• What support is offered to students undertaking international placements –both before, during and post-placement?• Typical pre-placement activities include student briefings on any assessment requirements, documentation/visa issues, health and safety, and practicalities such as accommodation but not in all cases.• Another area of pre-placement support needed is with visa applications, but this is not always easily available.
• What skills and attributes are gained by students who undertake international placements?• A number of factors were mentioned including:• Confidence - when they come back they know more about their placement than anybody else so that gives them confidence to talk about it;• they ‘become better students’ after having been on an international placement, and ‘ add a different dimension to the final year’.
• Another respondent commented:• It definitely changed them and some said it changed their life and their whole outlook; I’m not sure whether that makes them better or different students.• There is greater cultural awareness, from those who’ve gone abroad.
• What are the benefits of International Placements to the department/University.As well as the skills and attributes gained by the students, other responses included:• Part of our strategy to engage with alumni. The placements allow the school to be more competitive in the current environment and helps to distinguish us from other Universities and comparator schools.• From a University and department perspective, there is a ‘PR side....with the fact that the department can offer such placements to prospective students’
• Conclusions and comment:• International placements can make an important contribution to the student experience and internationalisation agenda• Clearly adds to student experience and employability• The university has a range of good experience to draw on that needs to be captured and shared (along with experiences form other universities)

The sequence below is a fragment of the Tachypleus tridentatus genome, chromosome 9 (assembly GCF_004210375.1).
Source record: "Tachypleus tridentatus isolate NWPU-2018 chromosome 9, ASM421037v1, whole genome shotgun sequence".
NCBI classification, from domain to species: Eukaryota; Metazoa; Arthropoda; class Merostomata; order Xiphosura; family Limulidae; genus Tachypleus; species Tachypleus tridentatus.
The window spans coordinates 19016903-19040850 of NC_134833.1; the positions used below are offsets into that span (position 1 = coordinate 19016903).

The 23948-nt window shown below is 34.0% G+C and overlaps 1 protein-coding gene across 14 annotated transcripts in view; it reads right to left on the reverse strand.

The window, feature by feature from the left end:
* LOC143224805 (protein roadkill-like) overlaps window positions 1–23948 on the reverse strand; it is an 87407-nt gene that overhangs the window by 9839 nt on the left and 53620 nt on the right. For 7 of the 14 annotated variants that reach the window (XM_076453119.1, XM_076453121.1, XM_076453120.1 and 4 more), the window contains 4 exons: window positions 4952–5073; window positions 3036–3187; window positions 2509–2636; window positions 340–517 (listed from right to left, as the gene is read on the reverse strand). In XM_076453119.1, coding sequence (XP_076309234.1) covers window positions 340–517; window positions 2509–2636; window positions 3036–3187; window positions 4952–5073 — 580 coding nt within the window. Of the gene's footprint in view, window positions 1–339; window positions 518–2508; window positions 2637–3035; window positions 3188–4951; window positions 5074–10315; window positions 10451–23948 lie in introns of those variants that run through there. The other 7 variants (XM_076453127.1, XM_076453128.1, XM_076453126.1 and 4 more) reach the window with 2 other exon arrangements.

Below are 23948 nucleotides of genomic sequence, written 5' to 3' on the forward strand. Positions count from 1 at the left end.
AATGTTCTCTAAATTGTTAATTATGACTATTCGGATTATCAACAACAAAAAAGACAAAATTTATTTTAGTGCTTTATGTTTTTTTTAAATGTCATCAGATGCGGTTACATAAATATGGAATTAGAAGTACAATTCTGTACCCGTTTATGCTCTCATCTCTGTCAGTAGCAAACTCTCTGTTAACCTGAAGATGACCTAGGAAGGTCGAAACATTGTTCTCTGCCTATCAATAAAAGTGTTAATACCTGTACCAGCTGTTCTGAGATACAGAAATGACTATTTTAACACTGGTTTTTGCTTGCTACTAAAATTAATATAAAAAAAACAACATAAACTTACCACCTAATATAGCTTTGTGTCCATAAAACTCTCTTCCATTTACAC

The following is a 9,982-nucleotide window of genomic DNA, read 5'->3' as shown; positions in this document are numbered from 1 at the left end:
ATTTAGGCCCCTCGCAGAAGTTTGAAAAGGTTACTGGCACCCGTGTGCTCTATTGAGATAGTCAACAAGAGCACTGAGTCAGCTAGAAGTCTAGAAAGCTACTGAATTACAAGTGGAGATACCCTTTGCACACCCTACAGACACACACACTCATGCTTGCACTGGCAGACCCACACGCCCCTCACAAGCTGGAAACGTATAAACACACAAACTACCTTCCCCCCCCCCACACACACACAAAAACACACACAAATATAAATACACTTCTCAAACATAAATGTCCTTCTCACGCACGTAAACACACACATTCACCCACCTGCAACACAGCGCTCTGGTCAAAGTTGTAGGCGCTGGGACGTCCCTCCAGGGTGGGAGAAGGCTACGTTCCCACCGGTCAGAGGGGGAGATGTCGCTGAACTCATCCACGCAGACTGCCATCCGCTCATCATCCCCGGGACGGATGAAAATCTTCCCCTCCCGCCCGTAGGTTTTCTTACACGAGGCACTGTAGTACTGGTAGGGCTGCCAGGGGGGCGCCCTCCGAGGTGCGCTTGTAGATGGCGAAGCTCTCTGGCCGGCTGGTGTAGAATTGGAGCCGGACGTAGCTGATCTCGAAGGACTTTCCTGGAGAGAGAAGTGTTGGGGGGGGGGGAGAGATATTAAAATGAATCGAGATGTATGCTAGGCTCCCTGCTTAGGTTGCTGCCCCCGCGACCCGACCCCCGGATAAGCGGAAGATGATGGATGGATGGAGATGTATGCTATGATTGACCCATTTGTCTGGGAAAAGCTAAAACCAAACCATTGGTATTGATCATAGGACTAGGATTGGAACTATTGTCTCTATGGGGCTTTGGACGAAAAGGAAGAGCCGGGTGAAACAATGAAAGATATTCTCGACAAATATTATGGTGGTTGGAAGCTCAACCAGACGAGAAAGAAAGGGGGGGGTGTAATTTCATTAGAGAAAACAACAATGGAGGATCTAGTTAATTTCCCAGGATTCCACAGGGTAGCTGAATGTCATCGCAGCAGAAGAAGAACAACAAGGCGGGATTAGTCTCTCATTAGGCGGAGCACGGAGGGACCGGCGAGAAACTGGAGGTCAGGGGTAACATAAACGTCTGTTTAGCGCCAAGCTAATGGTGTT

• Results:• Variety in practice: short duration to extended study• Commonality in staff’s rationales for offering placements: employability development, enhancing career opportunities and enhancing subject specific skills. Significant gains in confidence and self-awareness (features of ‘placements’ in general not just international placements.
• Range of organisational structures from DIY to strong departmental input, often depends on individual enthusiasts• Monitoring and support included innovative e-methods and CLL pre-placement advice• Increasing interest in international placements from students and staff• No central recording of placements or collation of good practice
• Inevitably there are resourcing issues in further developments, but this can be offset against time being spent re-inventing the wheel and the risks that bad wheels are being invented (with harm to students and legal implications)
• Although this was a small scale study – highlighted many potential benefits that can be gained by students, departments and the university in offering international placements.• However, the resource needs to support such placements before, during and post-placements are important and they make the difference in terms of the quality of the learning experience.• Consider how the learning from such placements can be incorporated into the assessment processes of the student’s learning programme so that opportunities to maximise learning are realised.